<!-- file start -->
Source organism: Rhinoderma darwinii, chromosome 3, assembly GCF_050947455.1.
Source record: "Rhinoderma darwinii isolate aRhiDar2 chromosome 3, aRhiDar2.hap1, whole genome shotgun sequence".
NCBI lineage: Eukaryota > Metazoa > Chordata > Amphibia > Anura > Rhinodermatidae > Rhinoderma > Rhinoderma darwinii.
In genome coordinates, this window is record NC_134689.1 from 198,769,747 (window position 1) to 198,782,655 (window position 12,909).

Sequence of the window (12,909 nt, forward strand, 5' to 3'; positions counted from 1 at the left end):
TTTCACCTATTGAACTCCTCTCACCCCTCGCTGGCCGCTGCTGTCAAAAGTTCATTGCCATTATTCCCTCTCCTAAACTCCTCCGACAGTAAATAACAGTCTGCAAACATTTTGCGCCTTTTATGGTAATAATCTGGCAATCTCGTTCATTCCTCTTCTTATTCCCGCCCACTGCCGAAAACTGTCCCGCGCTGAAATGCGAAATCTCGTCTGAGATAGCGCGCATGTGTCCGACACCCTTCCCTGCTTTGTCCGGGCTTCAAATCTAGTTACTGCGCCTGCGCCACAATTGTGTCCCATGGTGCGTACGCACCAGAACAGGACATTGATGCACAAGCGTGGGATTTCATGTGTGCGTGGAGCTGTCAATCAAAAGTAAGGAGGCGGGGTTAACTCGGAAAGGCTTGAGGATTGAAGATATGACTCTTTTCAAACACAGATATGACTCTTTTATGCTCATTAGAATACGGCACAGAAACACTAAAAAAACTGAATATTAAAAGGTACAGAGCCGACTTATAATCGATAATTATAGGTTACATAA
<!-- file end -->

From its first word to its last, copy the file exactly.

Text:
Source organism: Rhinoderma darwinii, chromosome 3, assembly GCF_050947455.1.
Source record: "Rhinoderma darwinii isolate aRhiDar2 chromosome 3, aRhiDar2.hap1, whole genome shotgun sequence".
NCBI lineage: Eukaryota > Metazoa > Chordata > Amphibia > Anura > Rhinodermatidae > Rhinoderma > Rhinoderma darwinii.
In genome coordinates, this window is record NC_134689.1 from 198,769,747 (window position 1) to 198,782,655 (window position 12,909).

Sequence of the window (12,909 nt, forward strand, 5' to 3'; positions counted from 1 at the left end):
TTTCACCTATTGAACTCCTCTCACCCCTCGCTGGCCGCTGCTGTCAAAAGTTCATTGCCATTATTCCCTCTCCTAAACTCCTCCGACAGTAAATAACAGTCTGCAAACATTTTGCGCCTTTTATGGTAATAATCTGGCAATCTCGTTCATTCCTCTTCTTATTCCCGCCCACTGCCGAAAACTGTCCCGCGCTGAAATGCGAAATCTCGTCTGAGATAGCGCGCATGTGTCCGACACCCTTCCCTGCTTTGTCCGGGCTTCAAATCTAGTTACTGCGCCTGCGCCACAATTGTGTCCCATGGTGCGTACGCACCAGAACAGGACATTGATGCACAAGCGTGGGATTTCATGTGTGCGTGGAGCTGTCAATCAAAAGTAAGGAGGCGGGGTTAACTCGGAAAGGCTTGAGGATTGAAGATATGACTCTTTTCAAACACAGATATGACTCTTTTATGCTCATTAGAATACGGCACAGAAACACTAAAAAAACTGAATATTAAAAGGTACAGAGCCGACTTATAATCGATAATTATAGGTTACATAA